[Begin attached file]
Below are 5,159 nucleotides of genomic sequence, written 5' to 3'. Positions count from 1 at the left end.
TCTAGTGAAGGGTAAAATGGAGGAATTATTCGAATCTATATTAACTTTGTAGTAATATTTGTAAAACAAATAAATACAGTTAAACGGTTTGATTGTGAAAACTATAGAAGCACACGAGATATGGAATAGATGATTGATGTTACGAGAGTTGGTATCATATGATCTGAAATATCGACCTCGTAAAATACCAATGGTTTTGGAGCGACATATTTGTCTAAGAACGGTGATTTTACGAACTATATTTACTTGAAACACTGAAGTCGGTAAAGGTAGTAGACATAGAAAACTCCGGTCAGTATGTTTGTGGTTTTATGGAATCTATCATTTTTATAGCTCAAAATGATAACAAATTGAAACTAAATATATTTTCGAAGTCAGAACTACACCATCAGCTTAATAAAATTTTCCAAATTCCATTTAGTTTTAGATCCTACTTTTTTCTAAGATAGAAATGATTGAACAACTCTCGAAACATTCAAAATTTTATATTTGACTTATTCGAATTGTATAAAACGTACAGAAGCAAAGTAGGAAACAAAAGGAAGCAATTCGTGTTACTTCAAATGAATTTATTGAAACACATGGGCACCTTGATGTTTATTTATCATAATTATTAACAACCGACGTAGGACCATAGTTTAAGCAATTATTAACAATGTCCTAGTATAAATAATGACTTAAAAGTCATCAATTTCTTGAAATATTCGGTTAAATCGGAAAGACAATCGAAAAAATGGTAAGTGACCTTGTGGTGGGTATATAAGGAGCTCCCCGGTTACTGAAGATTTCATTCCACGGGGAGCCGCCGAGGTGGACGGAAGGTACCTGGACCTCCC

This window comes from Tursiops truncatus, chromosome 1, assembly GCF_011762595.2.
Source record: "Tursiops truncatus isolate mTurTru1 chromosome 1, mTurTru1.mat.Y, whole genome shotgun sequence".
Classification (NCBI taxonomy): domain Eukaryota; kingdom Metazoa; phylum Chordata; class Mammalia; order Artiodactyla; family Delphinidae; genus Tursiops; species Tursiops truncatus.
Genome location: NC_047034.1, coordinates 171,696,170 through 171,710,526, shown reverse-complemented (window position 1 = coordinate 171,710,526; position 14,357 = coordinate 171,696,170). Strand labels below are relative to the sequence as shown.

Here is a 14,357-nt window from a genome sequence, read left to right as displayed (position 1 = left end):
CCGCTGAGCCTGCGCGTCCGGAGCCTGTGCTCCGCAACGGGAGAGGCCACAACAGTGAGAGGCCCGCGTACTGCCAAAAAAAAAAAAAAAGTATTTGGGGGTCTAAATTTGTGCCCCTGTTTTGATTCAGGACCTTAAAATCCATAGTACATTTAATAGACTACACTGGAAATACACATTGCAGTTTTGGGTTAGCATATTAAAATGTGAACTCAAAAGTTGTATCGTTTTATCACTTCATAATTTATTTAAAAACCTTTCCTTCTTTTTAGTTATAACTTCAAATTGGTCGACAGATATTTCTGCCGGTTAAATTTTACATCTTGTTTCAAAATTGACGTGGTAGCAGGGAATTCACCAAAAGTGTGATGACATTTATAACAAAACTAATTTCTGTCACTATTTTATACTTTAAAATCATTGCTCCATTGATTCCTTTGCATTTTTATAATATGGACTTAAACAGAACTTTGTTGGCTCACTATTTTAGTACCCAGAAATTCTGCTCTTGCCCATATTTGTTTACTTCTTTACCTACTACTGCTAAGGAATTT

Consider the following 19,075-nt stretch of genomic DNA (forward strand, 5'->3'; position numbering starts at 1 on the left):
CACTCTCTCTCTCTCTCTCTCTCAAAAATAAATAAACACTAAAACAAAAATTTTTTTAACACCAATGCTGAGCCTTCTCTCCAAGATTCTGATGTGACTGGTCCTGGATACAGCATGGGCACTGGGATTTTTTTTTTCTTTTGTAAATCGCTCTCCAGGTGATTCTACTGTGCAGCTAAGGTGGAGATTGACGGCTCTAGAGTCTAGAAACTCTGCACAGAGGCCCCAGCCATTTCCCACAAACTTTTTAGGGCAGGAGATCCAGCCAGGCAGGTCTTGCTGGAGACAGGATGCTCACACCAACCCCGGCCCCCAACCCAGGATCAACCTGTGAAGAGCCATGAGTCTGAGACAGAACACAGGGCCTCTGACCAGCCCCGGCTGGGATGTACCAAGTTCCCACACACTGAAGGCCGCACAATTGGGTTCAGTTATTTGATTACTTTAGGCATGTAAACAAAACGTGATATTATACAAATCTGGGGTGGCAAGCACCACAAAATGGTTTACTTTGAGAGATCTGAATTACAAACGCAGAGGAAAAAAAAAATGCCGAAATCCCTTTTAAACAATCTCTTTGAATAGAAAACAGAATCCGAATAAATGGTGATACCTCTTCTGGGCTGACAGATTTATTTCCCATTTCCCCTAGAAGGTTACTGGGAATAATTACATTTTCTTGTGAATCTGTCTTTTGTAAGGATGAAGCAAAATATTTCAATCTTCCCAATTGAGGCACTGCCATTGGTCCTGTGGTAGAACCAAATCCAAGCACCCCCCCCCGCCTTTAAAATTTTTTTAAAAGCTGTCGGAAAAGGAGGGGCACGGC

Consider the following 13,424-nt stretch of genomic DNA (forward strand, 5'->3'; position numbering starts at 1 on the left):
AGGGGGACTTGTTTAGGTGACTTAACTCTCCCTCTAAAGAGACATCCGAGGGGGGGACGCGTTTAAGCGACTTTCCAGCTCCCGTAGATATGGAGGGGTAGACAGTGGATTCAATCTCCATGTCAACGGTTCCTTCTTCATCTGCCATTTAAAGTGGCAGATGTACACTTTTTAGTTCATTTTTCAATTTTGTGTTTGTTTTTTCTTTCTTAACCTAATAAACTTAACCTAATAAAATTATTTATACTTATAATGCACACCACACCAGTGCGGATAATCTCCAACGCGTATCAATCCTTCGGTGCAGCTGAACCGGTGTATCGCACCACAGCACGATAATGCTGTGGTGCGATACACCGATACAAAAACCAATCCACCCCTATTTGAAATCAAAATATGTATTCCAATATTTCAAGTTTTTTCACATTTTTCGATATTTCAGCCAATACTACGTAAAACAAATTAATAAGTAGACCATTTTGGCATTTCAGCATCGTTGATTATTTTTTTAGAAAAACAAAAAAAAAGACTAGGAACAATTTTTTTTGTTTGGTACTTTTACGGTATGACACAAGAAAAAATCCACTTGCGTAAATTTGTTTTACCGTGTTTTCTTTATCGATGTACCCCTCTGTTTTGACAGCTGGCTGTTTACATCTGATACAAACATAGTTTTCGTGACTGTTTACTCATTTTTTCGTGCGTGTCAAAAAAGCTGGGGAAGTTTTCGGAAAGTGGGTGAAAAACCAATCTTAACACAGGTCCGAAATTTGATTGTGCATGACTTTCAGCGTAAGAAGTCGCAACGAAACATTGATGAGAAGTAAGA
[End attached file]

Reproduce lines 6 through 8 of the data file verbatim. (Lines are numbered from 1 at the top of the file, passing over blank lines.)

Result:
Genome location: NC_047034.1, coordinates 171,696,170 through 171,710,526, shown reverse-complemented (window position 1 = coordinate 171,710,526; position 14,357 = coordinate 171,696,170). Strand labels below are relative to the sequence as shown.

Here is a 14,357-nt window from a genome sequence, read left to right as displayed (position 1 = left end):
CCGCTGAGCCTGCGCGTCCGGAGCCTGTGCTCCGCAACGGGAGAGGCCACAACAGTGAGAGGCCCGCGTACTGCCAAAAAAAAAAAAAAAGTATTTGGGGGTCTAAATTTGTGCCCCTGTTTTGATTCAGGACCTTAAAATCCATAGTACATTTAATAGACTACACTGGAAATACACATTGCAGTTTTGGGTTAGCATATTAAAATGTGAACTCAAAAGTTGTATCGTTTTATCACTTCATAATTTATTTAAAAACCTTTCCTTCTTTTTAGTTATAACTTCAAATTGGTCGACAGATATTTCTGCCGGTTAAATTTTACATCTTGTTTCAAAATTGACGTGGTAGCAGGGAATTCACCAAAAGTGTGATGACATTTATAACAAAACTAATTTCTGTCACTATTTTATACTTTAAAATCATTGCTCCATTGATTCCTTTGCATTTTTATAATATGGACTTAAACAGAACTTTGTTGGCTCACTATTTTAGTACCCAGAAATTCTGCTCTTGCCCATATTTGTTTACTTCTTTACCTACTACTGCTAAGGAATTT